Making the most of the extra hour and stunning weather with an amazing start to my official # group walks.
Some might think that of the 5 people who signed up to my first official #LdnGreenGround Sunday walks, zero turning up is pretty much a failure, I have to admit that whilst I would have loved for them to have attended, it might be 'controversial' to say that regardless of this, I still had the most wonderful time because I got to get out of the house, walk around a stunning park on a most glorious autumn day.
I was overjoyed that two friends turned up at the last minute. One a friend from nearby Fulham and another, a very new friend and expert of many things, Steve Pocock.
As a result, it was lovely to be able to take people out on the walk I had planned. Additionally, as I informed them, for me, whilst it's a guided walk, I want it to be an experience whereby everyone can not only learn but also teach one another and that's exactly what we did.
My personal goals for the #LdnGreenGround walks are multifold: 1. To get out of the house on a Sunday morning. 2. To discover a nearby park or new area perhaps further afield. 3. To walk in a green space - whatever the weather. 4. To take time to look at a space differently. 5. Using all senses to create a stronger connection with nature and the environment. (I realised that writing this, I have several other goals but these are the main ones :D)
Not your usual group walk
My intention of a group walk was not to simply walk around a space getting from A to B, but to spend quality time there, spending time looking at things, sharing knowledge be it about trees, plants, animals or history. Basically paying attention and using our senses. What I mean by that is to perhaps spent a few minutes looking at a tree and interacting with it, sitting still for a few minutes and listening out for all the things we hear and spending time looking out for animals.
I think this is important for everyone, particularly us Londoners, to slow down and take in the beauty of what is around us! As a result, that's what I planned spending the following hour doing.
A park that has roots in medieval times!
The park lies in the borough of Hammersmith and Fulham and is north of the Thames which is only a 5 minute walk away.
The location of Ravenscourt Park goes back to medieval times, when the lake in the centre of the park, fed by Stamford Brook, was part of the moat that surrounded Paddenswick Manor. In 1812 the Ravenscourt House and estate were bought by its final private owner. It was in 1888 that the 32 acre site was officially opened as public parkland.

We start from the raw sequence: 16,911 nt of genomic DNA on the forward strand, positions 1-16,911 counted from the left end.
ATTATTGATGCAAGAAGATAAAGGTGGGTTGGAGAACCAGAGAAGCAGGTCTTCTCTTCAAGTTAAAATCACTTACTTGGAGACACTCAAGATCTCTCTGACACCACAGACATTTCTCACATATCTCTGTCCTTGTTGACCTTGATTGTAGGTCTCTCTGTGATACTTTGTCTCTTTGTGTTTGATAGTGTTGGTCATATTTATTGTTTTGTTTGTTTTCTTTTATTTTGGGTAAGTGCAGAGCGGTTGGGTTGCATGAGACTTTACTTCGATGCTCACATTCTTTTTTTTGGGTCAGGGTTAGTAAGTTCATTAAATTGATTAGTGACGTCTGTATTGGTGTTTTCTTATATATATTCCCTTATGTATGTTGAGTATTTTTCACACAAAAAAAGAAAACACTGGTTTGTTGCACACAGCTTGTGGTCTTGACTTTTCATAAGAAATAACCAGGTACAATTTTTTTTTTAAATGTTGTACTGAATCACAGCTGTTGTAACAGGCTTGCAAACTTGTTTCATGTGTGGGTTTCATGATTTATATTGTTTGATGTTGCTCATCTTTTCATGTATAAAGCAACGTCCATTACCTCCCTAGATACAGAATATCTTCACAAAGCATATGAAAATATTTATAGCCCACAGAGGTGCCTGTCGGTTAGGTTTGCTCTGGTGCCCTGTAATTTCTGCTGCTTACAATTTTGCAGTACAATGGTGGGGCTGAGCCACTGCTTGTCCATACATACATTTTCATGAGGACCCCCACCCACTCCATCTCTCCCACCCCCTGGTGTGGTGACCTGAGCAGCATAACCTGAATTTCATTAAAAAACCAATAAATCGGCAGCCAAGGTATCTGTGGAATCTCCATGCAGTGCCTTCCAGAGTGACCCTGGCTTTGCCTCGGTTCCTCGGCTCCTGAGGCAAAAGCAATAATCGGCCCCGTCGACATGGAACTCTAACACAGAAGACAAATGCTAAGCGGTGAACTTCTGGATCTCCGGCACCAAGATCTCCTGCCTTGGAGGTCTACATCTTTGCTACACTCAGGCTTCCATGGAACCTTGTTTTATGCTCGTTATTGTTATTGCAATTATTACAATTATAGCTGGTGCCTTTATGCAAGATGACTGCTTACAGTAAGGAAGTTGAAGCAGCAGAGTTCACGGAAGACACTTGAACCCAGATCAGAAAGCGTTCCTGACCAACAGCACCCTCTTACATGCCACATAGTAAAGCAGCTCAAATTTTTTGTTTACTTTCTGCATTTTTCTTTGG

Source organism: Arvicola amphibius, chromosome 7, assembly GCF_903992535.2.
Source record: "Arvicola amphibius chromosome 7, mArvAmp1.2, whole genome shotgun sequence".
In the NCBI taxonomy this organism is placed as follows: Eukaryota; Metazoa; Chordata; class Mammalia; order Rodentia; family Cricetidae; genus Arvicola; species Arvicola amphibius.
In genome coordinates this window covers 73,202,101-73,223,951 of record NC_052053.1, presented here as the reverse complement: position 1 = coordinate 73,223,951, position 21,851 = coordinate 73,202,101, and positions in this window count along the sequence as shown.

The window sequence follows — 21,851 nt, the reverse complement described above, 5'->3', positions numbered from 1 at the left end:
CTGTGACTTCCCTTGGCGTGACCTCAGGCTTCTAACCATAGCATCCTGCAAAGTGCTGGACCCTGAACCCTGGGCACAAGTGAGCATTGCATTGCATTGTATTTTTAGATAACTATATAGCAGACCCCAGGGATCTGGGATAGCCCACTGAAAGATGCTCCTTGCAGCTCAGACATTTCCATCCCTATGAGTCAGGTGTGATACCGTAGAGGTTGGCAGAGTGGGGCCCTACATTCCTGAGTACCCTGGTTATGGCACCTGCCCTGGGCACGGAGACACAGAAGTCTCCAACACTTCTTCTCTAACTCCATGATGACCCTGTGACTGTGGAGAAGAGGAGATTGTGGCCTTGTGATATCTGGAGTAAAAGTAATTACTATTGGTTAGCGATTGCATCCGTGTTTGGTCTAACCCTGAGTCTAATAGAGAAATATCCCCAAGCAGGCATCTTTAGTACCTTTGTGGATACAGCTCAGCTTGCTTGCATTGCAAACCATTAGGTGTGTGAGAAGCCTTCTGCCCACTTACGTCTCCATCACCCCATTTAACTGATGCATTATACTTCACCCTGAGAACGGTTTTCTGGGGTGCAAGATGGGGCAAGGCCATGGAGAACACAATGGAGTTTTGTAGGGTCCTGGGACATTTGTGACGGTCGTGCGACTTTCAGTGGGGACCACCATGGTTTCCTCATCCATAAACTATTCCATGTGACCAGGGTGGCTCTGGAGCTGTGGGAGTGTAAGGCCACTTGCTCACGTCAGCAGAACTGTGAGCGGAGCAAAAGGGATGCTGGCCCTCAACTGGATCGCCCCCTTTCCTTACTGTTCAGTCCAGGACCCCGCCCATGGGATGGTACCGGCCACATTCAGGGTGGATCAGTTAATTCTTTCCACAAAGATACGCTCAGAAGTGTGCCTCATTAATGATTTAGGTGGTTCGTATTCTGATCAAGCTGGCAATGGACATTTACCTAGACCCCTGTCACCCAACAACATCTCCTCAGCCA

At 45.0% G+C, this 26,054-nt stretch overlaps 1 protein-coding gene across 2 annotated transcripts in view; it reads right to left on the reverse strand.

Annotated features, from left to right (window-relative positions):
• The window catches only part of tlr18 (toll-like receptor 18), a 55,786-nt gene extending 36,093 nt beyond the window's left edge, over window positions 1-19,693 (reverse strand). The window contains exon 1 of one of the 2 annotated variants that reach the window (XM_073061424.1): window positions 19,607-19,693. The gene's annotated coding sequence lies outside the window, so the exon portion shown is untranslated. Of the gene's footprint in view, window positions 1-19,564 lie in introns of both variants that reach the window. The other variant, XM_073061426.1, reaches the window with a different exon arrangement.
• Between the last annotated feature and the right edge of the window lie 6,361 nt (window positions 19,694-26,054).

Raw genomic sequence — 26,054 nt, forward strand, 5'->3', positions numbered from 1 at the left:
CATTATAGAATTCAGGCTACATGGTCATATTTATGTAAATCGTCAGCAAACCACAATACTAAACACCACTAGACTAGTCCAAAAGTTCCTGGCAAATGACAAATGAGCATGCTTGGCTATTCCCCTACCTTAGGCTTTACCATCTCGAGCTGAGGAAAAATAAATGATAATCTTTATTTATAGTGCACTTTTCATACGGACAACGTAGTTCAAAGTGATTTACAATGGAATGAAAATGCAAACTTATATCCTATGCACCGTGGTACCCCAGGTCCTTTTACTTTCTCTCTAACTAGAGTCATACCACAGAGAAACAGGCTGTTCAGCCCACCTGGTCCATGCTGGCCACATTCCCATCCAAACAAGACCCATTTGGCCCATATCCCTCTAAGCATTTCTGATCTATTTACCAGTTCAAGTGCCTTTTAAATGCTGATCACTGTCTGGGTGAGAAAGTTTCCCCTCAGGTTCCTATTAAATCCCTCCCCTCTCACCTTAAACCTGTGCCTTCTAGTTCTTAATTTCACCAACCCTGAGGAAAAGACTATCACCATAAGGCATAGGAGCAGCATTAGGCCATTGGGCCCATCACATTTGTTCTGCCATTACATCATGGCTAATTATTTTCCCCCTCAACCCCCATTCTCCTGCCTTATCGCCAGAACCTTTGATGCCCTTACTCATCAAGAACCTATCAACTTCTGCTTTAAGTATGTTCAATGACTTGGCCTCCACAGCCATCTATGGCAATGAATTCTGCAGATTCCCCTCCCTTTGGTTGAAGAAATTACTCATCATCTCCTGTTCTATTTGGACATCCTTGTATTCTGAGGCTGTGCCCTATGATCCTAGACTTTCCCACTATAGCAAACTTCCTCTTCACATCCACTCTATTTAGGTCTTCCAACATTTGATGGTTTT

Following WWII bombings, the house was demolished. Now, only the stable block remains today which is the site of the Tea House (currently closed for refurbishment till Spring 2020) with a stunning community garden and glasshouse located behind the cafe.
The 1987 hurricane and London's Great Trees
The park is home to 690 trees of 104 species. Given the beautiful weather we had, I can honestly say that every tree looked completely glorious!
Following the destructive storm of 1987, 15 million trees across the Uk were blown down. The Great Trees of London was created by Trees for Cities. 41 trees were chosen by the public and an additional 20 were added in 2008.
Ravenscourt park is home to two Great Trees, an old and stunted plane tree (above), and a large mature tree of heaven (below).
The lake in the centre of the park is so lovely as whilst it's not terribly large, the body of water attracts water birds and I noted a beautiful grey heron, black headed gulls, tufted ducks, mallards, coots, Egyptian geese and Canada geese (and numerous pigeons). To my friend's surprise, we also spotted the 'infamous' ring necked parakeets.
Ending in W6, in W6
And as though we weren't spoilt enough by the wonderful greenery outdoors, we ended our walk at the W6 garden centre which also has a lovely cafe (and toilets).
Location: Ravenscourt Park, Hammersmith and Fulham, nearest tube Ravenscourt Park (District Line) Transport: Various buses along King Street Company: 2 others What I found: 690 trees, 2 Great Trees of London, numerous birds (above) plus crows and robins. Cleanliness: On the whole really clean whilst I did pick up litter but numerous bins all around the park. Others in the location: Lots of people of all ages, playing basketball, bootcamp, walking, playing.